# Re: Using the RM for ADTs

From: David BL <davidbl_at_iinet.net.au>
Date: Fri, 10 Jul 2009 21:29:31 -0700 (PDT)

> Just a thought. It might be worthwhile to think of components recursively.
> Supposing that identifiers are assigned to simple components and their
> leads, then nodes are completely defined as collections of component leads.
> Define a component as one of the following:
>
> 1. A simple component.
> 2. A collection of components connected by a node.
>
> Note that a simple component can have 2 or more leads and that a node may
> only connect one component. For example, a quad, 2-input OR gate that has
> 14 leads (Vcc, gnd, 8 inputs and 4 outputs), can be transformed into a
> single 5 input OR gate by connecting the outputs of two of the OR gates to
> the inputs of a third OR gate, and connecting the output of the third OR
> gate to an input of the fourth OR gate. Each of the three connections is a
> node consisting of two leads of the same component.
>
> Thinking of components recursively may simplify the pattern matching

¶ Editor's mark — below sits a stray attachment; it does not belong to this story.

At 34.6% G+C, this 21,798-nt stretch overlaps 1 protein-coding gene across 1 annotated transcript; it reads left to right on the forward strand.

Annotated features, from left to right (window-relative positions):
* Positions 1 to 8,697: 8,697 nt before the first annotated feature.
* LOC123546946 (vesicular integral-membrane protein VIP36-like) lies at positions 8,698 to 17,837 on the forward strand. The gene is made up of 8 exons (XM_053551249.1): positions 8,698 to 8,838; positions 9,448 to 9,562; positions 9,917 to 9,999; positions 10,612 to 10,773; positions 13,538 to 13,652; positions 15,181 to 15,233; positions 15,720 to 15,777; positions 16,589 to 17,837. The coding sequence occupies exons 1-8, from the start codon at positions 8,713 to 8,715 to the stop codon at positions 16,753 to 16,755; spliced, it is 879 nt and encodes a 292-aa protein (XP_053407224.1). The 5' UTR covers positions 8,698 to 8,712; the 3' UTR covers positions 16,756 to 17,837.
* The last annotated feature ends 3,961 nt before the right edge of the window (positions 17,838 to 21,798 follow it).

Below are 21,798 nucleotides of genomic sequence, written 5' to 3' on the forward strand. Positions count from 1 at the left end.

> because each component can then be represented as either a function
> of 2 or more variables for simple components, or a composition of
> functions that share variables. For example, suppose that d1(a,b) and
> d2(c,d) represent simple components (diodes), then d2(c,d) is d2(c,b)
> by alpha conversion so that or1(a,c,b) can be d1(a,b).d2(c,b), where
> the node that connects d1 and d2 is represented by the variable b.

To get reuse one needs to use DAG structures, not trees. For example, circuit values could be named in a flat namespace using a relation, allowing for arbitrary reuse between those circuits with the constraint that there are no cycles. A circuit "instantiates" another circuit by name. The most useful circuits tend to instantiated within many other circuits.

A circuit could distinguish between its external and internal nodes, allowing the system to have stronger integrity constraints. Received on Sat Jul 11 2009 - 06:29:31 CEST

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